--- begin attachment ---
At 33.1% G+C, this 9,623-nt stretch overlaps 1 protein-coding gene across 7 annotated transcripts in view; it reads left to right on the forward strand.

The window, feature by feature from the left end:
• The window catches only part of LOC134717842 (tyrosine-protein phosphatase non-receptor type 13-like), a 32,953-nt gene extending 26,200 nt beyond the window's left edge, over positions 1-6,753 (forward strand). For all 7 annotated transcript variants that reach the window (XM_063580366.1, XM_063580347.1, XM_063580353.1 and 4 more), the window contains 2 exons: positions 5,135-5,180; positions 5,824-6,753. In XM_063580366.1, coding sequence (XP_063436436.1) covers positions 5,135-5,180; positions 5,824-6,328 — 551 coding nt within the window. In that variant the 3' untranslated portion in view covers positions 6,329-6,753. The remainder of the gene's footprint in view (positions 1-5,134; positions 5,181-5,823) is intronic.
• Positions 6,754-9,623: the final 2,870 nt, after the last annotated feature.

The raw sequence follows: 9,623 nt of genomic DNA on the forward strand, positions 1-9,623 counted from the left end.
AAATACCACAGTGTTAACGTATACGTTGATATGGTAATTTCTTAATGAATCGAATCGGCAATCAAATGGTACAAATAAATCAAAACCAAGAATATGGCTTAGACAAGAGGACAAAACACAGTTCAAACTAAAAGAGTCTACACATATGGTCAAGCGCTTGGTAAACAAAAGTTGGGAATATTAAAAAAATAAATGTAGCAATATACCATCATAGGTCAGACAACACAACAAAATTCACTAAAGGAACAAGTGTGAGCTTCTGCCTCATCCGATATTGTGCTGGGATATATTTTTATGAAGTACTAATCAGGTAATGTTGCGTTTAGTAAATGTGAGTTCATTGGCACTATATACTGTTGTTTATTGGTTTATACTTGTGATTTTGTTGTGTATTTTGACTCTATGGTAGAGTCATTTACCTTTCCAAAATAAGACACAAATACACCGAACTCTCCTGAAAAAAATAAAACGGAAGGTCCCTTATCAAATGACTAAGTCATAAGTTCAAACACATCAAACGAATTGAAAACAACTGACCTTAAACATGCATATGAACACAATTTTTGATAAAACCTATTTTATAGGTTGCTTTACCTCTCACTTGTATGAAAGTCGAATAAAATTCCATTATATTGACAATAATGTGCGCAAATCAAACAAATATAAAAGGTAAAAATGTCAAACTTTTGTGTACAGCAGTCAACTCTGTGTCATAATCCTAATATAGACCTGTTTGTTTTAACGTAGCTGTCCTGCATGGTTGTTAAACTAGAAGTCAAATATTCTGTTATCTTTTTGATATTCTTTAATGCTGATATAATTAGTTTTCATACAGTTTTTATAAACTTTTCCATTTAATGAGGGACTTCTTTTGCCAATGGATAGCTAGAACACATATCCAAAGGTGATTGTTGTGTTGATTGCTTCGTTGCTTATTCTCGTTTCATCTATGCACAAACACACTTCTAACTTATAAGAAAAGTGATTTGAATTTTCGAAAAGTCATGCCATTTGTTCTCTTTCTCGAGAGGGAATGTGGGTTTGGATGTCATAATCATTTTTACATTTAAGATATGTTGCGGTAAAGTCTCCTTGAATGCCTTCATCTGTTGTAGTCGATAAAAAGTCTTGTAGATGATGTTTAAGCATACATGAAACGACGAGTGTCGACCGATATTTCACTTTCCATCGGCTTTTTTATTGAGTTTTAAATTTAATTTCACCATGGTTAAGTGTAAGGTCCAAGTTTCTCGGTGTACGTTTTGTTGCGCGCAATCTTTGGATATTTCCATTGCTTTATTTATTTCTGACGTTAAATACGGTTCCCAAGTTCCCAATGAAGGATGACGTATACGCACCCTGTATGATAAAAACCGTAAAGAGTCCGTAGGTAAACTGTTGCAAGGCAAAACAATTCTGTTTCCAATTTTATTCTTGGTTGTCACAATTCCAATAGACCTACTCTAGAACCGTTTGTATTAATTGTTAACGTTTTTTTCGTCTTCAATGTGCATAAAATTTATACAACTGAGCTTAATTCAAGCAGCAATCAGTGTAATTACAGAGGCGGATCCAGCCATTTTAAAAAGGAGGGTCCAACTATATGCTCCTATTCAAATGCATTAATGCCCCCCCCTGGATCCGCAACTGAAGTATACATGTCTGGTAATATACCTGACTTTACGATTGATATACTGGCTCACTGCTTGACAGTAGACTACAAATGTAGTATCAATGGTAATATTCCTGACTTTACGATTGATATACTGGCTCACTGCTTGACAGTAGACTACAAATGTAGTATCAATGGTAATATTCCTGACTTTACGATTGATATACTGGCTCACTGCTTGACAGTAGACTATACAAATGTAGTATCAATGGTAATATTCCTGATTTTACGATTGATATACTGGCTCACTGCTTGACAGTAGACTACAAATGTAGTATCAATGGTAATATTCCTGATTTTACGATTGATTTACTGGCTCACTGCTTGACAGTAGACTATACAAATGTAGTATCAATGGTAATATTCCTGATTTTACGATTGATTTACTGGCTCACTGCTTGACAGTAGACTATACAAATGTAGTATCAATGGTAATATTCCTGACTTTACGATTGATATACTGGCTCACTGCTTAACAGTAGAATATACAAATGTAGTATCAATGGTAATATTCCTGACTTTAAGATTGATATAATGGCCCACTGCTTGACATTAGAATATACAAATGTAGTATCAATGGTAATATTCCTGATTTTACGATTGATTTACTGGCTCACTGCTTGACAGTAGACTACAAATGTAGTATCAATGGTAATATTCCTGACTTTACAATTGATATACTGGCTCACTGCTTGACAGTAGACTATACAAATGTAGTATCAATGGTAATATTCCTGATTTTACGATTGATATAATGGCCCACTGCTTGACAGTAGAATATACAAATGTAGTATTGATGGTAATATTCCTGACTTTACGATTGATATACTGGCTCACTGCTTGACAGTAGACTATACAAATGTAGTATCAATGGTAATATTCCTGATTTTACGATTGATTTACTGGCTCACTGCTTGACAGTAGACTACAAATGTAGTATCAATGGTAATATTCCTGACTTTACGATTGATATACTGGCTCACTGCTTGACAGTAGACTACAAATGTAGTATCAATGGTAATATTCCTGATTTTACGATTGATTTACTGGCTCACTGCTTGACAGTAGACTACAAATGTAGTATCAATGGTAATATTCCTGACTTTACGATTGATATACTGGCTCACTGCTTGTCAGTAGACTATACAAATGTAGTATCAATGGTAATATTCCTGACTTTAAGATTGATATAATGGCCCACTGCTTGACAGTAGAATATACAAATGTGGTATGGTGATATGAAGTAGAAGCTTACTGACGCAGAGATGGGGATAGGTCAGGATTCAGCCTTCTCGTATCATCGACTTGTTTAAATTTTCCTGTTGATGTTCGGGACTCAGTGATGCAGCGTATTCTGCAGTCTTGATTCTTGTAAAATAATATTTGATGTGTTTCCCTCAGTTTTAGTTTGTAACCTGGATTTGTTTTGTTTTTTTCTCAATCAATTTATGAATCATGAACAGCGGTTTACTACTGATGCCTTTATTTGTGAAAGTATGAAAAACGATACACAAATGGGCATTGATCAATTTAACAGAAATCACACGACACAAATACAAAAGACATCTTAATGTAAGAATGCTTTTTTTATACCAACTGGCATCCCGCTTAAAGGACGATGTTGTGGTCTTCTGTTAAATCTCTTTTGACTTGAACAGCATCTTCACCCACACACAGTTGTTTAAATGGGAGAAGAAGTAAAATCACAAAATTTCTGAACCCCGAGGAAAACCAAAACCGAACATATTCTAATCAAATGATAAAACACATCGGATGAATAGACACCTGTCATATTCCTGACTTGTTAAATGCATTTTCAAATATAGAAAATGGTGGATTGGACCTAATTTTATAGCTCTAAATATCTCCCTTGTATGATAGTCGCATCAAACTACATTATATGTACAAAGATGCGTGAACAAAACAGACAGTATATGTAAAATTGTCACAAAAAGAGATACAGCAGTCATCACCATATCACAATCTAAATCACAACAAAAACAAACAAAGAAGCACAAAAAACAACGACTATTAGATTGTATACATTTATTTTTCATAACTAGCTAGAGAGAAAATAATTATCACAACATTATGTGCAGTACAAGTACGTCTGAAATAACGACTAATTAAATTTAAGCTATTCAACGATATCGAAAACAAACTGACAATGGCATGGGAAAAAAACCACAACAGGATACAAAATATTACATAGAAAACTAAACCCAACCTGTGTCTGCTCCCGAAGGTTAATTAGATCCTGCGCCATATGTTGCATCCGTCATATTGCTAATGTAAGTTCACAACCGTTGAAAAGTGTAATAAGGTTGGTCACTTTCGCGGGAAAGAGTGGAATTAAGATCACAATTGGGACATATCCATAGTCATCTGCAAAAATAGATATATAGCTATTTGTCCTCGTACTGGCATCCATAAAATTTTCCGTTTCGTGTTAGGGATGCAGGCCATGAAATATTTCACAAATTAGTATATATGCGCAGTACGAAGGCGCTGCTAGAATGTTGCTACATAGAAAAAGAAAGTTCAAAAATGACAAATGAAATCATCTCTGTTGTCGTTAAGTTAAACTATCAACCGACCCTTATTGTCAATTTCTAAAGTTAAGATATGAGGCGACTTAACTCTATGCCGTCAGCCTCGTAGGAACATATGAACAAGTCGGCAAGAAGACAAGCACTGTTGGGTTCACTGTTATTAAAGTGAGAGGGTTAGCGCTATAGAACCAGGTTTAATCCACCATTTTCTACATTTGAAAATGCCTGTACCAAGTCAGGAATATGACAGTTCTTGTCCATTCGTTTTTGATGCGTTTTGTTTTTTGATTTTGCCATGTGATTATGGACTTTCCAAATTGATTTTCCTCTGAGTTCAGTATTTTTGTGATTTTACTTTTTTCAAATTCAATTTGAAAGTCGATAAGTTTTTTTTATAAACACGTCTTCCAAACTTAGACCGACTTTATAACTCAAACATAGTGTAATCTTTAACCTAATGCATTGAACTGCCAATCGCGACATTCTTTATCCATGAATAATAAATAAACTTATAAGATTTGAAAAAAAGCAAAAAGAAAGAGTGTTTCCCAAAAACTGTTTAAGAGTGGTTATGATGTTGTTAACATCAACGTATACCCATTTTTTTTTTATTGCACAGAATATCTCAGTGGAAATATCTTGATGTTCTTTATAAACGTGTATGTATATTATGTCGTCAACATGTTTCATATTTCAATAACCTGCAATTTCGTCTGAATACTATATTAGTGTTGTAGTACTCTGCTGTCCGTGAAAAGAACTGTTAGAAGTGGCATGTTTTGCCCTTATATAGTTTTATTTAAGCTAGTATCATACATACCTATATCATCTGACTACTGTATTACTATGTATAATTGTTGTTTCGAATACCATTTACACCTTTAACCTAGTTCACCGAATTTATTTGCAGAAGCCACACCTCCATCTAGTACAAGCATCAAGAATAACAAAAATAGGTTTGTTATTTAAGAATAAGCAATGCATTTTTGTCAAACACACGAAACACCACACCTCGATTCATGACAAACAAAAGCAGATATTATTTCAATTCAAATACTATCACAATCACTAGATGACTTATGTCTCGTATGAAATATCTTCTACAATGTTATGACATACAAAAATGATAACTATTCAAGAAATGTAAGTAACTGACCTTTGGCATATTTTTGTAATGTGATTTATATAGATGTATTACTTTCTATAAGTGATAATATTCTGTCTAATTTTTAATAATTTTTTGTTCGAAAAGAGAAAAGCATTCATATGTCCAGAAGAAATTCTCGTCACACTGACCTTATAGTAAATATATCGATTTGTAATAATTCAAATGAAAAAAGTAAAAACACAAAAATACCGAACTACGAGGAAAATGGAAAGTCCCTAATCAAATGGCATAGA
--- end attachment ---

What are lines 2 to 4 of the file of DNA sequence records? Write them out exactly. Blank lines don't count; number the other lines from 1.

The window, feature by feature from the left end:
• The window catches only part of LOC134717842 (tyrosine-protein phosphatase non-receptor type 13-like), a 32,953-nt gene extending 26,200 nt beyond the window's left edge, over positions 1-6,753 (forward strand). For all 7 annotated transcript variants that reach the window (XM_063580366.1, XM_063580347.1, XM_063580353.1 and 4 more), the window contains 2 exons: positions 5,135-5,180; positions 5,824-6,753. In XM_063580366.1, coding sequence (XP_063436436.1) covers positions 5,135-5,180; positions 5,824-6,328 — 551 coding nt within the window. In that variant the 3' untranslated portion in view covers positions 6,329-6,753. The remainder of the gene's footprint in view (positions 1-5,134; positions 5,181-5,823) is intronic.
• Positions 6,754-9,623: the final 2,870 nt, after the last annotated feature.